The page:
While you don’t have to select a pre-physical therapy or pre-med major, most graduate schools require students to have a significant amount of applicable prerequisite courses in subjects such as chemistry, physics, biology, anatomy, psychology, statistics, mathematics, and English writing. (For a detailed chart of what each DPT program requires, check out this resource from the Physical Therapist Centralized Application Service.) Thus, selecting a major with a heavy emphasis in science would be a wise choice (though certainly not mandatory). If you complete, say, a fine arts degree, you may still be able to attend PT school; you might just have to take additional courses to meet the prerequisite course requirements before matriculation. (To learn what your school-of-choice requires, check out its admissions page; for the top-ranked PT programs in the country, scroll to the next section of this page and click the link in the prereqs section of each school.)

Prerequisites

Other prerequisites often include: 

  • A solid GPA (the University of Pittsburgh, for example, only accept students with a GPA of 3.0 or higher);
  • Good Graduate Record Examinations (GRE) test scores taken within the last five years; and
  • Adequate exposure to the profession through volunteer or paid experience in a clinic or hospital.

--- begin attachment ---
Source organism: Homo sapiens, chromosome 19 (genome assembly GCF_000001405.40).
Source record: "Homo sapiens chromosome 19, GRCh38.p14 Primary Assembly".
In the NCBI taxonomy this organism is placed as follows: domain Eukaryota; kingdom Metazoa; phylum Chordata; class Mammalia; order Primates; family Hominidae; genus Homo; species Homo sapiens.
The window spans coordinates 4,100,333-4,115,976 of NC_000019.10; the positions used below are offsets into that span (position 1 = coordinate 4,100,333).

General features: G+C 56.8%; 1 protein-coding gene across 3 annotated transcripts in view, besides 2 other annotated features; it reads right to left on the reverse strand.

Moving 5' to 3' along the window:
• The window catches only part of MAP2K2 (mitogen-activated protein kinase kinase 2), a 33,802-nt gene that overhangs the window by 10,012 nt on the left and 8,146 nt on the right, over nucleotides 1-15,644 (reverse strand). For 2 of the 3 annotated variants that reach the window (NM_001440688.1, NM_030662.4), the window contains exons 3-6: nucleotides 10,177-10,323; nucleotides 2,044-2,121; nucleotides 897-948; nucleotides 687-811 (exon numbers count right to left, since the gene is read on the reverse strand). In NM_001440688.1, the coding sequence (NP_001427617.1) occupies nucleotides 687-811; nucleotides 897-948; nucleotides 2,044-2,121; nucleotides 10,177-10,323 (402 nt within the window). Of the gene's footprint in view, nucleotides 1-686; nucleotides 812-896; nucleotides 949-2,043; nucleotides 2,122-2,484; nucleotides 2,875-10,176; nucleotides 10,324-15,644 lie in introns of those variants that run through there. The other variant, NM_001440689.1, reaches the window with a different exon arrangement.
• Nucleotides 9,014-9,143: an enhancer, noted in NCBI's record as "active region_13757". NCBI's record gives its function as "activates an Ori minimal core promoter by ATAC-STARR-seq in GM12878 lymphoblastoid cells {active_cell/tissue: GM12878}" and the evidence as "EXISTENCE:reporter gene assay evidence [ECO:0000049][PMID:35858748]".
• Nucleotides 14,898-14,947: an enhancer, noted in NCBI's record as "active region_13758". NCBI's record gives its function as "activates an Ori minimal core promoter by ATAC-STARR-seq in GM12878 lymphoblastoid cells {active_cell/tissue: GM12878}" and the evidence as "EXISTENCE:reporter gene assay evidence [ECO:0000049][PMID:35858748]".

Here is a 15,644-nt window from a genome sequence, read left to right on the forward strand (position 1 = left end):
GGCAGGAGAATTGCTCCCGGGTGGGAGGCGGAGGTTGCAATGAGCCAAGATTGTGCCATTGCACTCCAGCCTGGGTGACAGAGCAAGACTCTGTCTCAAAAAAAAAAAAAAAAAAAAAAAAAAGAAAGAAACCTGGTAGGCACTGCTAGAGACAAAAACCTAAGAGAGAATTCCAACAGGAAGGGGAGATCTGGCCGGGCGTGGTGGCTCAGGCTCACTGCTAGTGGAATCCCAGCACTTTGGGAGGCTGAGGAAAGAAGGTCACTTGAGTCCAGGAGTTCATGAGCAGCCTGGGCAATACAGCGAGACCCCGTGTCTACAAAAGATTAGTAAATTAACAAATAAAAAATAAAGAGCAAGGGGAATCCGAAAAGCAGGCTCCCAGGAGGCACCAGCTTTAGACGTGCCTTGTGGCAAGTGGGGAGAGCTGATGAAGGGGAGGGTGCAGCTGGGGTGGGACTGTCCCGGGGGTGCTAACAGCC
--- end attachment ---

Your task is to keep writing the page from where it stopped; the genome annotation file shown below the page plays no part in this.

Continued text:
So, if you plan to pursue a career as a physical therapist, you’ll want to keep your grades up in college and practice for the GRE—and you may want to begin applying for physical therapy internships early in your undergraduate career to ensure you can demonstrate a wealth of experience once it comes time to apply to grad school. (To learn more about getting accepted to PT school, check out this resource.)

Traditional Residency Programs vs. Alternative Hybrid (Online) Models

Most physical therapy programs are full-time, three-year residency programs—which means you must attend class at the university campus. There are, however, some alternative DPT programs with a hybrid learning model that enables students to do most of their coursework online. Of the top-rated schools outlined below, only one offers a hybrid model: University of Southern California (USC). That said, you can expect to see more alternative education options become available as educators and administrators search for ways to reduce student debt and improve the diversity of the profession. 

As explained here, “Evidence in Motion (EIM), for example, has partnered with several universities—including South College and Baylor [not to be confused with the Army-Baylor program ranked below]—to offer accelerated, two-year hybrid DPT programs, making it easier for students to complete their coursework without incurring such significant debt.” As it stands, both programs are “enrolling 100 students a year, and EIM is in development with Tufts University, Hanover College, and Hawai'i Pacific University to create similar programs—with plans to finalize partnerships with several other universities in 2019.”

Coursework

Each school has its own requirements regarding the coursework you must complete to graduate. For instance, here is USC’s current curriculum (for class descriptions, please refer to this page on the USC website):

  • PT 509 Cellular and Systems Physiology
  • PT 514L Musculoskeletal Anatomy
  • PT 516 Principles of Disease
  • PT 521L Basics of Patient Management